Sebastian Vagt struggles to link current conflicts in the world to Germany’s history. The young students he speaks to each day can’t really relate to the past anymore – not to Germany as a divided nation, and certainly not to its Nazi era.
“Better to reach them on an emotional level,” said Mr. Vagt, one of 94 youth officers in the German military, the Bundeswehr, who are invited into high schools to discuss matters of national and international security.
Instead of drawing parallels to the Cold War, Mr. Vagt said he invokes the current refugees of war in Ukraine and the Mideast. He tells students to imagine themselves fleeing a country – Iraq or Syria for example. “This is more effective,” he said.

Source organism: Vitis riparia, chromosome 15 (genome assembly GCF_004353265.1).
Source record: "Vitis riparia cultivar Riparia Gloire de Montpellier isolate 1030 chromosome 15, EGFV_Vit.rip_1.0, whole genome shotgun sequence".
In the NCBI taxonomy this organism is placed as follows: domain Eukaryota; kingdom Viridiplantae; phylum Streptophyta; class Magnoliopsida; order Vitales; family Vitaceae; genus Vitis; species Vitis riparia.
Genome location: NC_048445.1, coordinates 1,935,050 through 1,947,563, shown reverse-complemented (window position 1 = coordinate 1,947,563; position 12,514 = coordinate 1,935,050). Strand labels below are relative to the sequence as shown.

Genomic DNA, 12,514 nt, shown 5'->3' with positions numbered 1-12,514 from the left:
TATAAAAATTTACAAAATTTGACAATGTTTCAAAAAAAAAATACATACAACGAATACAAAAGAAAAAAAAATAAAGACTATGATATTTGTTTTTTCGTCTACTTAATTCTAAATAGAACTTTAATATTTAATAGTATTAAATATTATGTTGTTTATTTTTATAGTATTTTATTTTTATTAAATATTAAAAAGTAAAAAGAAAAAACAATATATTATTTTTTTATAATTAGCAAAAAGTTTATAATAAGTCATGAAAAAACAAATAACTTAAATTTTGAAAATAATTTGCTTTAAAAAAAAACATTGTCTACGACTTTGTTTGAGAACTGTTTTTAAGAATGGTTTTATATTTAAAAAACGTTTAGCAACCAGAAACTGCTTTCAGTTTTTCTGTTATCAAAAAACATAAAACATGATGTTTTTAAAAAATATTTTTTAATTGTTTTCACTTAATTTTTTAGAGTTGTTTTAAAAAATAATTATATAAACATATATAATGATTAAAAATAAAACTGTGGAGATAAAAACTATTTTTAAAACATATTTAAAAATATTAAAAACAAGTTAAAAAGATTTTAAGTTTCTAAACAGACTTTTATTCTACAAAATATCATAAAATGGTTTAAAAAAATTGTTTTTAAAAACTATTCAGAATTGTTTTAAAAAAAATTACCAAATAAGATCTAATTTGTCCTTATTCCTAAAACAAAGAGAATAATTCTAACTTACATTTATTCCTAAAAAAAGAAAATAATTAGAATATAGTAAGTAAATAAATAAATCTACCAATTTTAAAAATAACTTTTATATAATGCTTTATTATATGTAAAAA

Getting young Germans in their teens, 20s and 30s to relate to the current situation is a challenge.
Ask their parents and you get a different story: The conflict in eastern Ukraine awakens bad memories for the generation that grew up with the Cold War at their front door, a country split in two and a wall that divided Berlin from 1961 to 1989.